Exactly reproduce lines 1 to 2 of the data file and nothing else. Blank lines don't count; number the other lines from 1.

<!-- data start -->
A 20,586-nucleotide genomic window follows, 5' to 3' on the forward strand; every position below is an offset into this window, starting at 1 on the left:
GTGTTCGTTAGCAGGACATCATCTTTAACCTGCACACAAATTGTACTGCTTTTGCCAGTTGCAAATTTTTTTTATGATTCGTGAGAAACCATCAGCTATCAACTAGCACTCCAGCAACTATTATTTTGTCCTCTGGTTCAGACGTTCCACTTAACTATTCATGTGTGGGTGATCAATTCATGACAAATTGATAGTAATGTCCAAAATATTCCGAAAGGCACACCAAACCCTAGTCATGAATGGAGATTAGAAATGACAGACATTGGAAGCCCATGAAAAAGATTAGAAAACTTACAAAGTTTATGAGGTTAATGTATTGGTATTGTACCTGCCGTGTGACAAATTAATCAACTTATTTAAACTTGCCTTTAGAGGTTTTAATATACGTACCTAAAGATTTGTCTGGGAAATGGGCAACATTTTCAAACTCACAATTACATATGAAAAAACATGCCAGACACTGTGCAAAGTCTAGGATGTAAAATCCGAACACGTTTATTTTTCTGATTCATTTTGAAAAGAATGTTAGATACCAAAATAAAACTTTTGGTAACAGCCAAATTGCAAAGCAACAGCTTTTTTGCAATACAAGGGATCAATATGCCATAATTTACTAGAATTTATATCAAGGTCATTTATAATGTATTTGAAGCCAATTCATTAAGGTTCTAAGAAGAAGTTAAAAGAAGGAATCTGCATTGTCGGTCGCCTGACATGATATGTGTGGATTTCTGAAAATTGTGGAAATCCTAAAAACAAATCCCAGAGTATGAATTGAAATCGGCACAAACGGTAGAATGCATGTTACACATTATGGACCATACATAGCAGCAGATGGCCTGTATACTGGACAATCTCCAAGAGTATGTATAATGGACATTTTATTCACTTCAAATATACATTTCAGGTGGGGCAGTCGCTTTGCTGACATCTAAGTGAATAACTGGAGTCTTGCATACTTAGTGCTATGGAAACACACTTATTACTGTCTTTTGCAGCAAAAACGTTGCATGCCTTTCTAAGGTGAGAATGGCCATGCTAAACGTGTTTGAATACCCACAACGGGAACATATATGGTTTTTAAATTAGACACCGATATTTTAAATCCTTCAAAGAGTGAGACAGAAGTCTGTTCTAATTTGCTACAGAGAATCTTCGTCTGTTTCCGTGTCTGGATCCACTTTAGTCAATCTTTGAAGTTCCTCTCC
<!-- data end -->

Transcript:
A 20,586-nucleotide genomic window follows, 5' to 3' on the forward strand; every position below is an offset into this window, starting at 1 on the left:
GTGTTCGTTAGCAGGACATCATCTTTAACCTGCACACAAATTGTACTGCTTTTGCCAGTTGCAAATTTTTTTTATGATTCGTGAGAAACCATCAGCTATCAACTAGCACTCCAGCAACTATTATTTTGTCCTCTGGTTCAGACGTTCCACTTAACTATTCATGTGTGGGTGATCAATTCATGACAAATTGATAGTAATGTCCAAAATATTCCGAAAGGCACACCAAACCCTAGTCATGAATGGAGATTAGAAATGACAGACATTGGAAGCCCATGAAAAAGATTAGAAAACTTACAAAGTTTATGAGGTTAATGTATTGGTATTGTACCTGCCGTGTGACAAATTAATCAACTTATTTAAACTTGCCTTTAGAGGTTTTAATATACGTACCTAAAGATTTGTCTGGGAAATGGGCAACATTTTCAAACTCACAATTACATATGAAAAAACATGCCAGACACTGTGCAAAGTCTAGGATGTAAAATCCGAACACGTTTATTTTTCTGATTCATTTTGAAAAGAATGTTAGATACCAAAATAAAACTTTTGGTAACAGCCAAATTGCAAAGCAACAGCTTTTTTGCAATACAAGGGATCAATATGCCATAATTTACTAGAATTTATATCAAGGTCATTTATAATGTATTTGAAGCCAATTCATTAAGGTTCTAAGAAGAAGTTAAAAGAAGGAATCTGCATTGTCGGTCGCCTGACATGATATGTGTGGATTTCTGAAAATTGTGGAAATCCTAAAAACAAATCCCAGAGTATGAATTGAAATCGGCACAAACGGTAGAATGCATGTTACACATTATGGACCATACATAGCAGCAGATGGCCTGTATACTGGACAATCTCCAAGAGTATGTATAATGGACATTTTATTCACTTCAAATATACATTTCAGGTGGGGCAGTCGCTTTGCTGACATCTAAGTGAATAACTGGAGTCTTGCATACTTAGTGCTATGGAAACACACTTATTACTGTCTTTTGCAGCAAAAACGTTGCATGCCTTTCTAAGGTGAGAATGGCCATGCTAAACGTGTTTGAATACCCACAACGGGAACATATATGGTTTTTAAATTAGACACCGATATTTTAAATCCTTCAAAGAGTGAGACAGAAGTCTGTTCTAATTTGCTACAGAGAATCTTCGTCTGTTTCCGTGTCTGGATCCACTTTAGTCAATCTTTGAAGTTCCTCTCC